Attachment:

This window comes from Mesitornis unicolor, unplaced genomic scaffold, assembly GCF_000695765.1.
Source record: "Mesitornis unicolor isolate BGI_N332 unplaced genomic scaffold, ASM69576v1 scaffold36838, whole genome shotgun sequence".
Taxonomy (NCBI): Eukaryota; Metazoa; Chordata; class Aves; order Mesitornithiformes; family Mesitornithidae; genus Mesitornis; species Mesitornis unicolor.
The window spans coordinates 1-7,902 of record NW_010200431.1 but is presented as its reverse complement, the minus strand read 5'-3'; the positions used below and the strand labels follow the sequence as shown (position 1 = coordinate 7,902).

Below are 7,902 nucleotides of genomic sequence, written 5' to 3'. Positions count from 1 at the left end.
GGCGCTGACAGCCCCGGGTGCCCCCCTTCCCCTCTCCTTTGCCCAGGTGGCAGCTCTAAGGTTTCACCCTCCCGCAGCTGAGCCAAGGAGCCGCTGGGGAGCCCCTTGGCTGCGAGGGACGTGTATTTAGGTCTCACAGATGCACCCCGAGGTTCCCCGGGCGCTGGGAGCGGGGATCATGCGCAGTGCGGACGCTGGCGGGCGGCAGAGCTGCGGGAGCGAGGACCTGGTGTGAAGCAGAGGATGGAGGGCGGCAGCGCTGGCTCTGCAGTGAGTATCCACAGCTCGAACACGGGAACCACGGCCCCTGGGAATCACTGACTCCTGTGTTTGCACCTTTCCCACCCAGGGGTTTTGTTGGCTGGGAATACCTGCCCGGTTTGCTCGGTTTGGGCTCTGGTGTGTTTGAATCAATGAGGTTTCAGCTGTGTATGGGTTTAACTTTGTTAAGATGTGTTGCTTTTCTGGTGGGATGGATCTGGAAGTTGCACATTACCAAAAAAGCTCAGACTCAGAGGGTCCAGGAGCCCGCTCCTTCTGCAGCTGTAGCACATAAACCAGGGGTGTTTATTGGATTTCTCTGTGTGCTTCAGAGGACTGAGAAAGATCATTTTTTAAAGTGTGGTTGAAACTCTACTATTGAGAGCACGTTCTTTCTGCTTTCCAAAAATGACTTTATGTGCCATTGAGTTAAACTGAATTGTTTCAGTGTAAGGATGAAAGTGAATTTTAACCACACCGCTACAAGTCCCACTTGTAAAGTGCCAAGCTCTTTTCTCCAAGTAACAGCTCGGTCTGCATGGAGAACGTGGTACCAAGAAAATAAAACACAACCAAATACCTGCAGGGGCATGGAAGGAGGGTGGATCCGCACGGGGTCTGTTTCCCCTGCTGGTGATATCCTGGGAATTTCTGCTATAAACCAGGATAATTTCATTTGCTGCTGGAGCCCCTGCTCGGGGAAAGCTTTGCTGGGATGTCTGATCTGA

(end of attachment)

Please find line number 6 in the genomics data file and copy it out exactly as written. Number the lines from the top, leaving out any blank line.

GGCGCTGACAGCCCCGGGTGCCCCCCTTCCCCTCTCCTTTGCCCAGGTGGCAGCTCTAAGGTTTCACCCTCCCGCAGCTGAGCCAAGGAGCCGCTGGGGAGCCCCTTGGCTGCGAGGGACGTGTATTTAGGTCTCACAGATGCACCCCGAGGTTCCCCGGGCGCTGGGAGCGGGGATCATGCGCAGTGCGGACGCTGGCGGGCGGCAGAGCTGCGGGAGCGAGGACCTGGTGTGAAGCAGAGGATGGAGGGCGGCAGCGCTGGCTCTGCAGTGAGTATCCACAGCTCGAACACGGGAACCACGGCCCCTGGGAATCACTGACTCCTGTGTTTGCACCTTTCCCACCCAGGGGTTTTGTTGGCTGGGAATACCTGCCCGGTTTGCTCGGTTTGGGCTCTGGTGTGTTTGAATCAATGAGGTTTCAGCTGTGTATGGGTTTAACTTTGTTAAGATGTGTTGCTTTTCTGGTGGGATGGATCTGGAAGTTGCACATTACCAAAAAAGCTCAGACTCAGAGGGTCCAGGAGCCCGCTCCTTCTGCAGCTGTAGCACATAAACCAGGGGTGTTTATTGGATTTCTCTGTGTGCTTCAGAGGACTGAGAAAGATCATTTTTTAAAGTGTGGTTGAAACTCTACTATTGAGAGCACGTTCTTTCTGCTTTCCAAAAATGACTTTATGTGCCATTGAGTTAAACTGAATTGTTTCAGTGTAAGGATGAAAGTGAATTTTAACCACACCGCTACAAGTCCCACTTGTAAAGTGCCAAGCTCTTTTCTCCAAGTAACAGCTCGGTCTGCATGGAGAACGTGGTACCAAGAAAATAAAACACAACCAAATACCTGCAGGGGCATGGAAGGAGGGTGGATCCGCACGGGGTCTGTTTCCCCTGCTGGTGATATCCTGGGAATTTCTGCTATAAACCAGGATAATTTCATTTGCTGCTGGAGCCCCTGCTCGGGGAAAGCTTTGCTGGGATGTCTGATCTGA